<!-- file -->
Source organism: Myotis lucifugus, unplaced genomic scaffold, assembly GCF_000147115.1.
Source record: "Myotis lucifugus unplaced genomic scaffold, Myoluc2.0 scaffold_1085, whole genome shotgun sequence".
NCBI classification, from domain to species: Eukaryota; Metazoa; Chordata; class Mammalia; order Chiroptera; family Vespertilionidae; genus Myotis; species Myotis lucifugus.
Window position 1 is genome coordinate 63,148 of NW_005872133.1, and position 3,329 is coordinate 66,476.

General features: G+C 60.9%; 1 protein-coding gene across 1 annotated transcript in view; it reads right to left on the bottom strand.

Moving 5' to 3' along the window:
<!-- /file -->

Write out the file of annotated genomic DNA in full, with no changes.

Source organism: Myotis lucifugus, unplaced genomic scaffold, assembly GCF_000147115.1.
Source record: "Myotis lucifugus unplaced genomic scaffold, Myoluc2.0 scaffold_1085, whole genome shotgun sequence".
NCBI classification, from domain to species: Eukaryota; Metazoa; Chordata; class Mammalia; order Chiroptera; family Vespertilionidae; genus Myotis; species Myotis lucifugus.
Window position 1 is genome coordinate 63,148 of NW_005872133.1, and position 3,329 is coordinate 66,476.

General features: G+C 60.9%; 1 protein-coding gene across 1 annotated transcript in view; it reads right to left on the bottom strand.

Moving 5' to 3' along the window: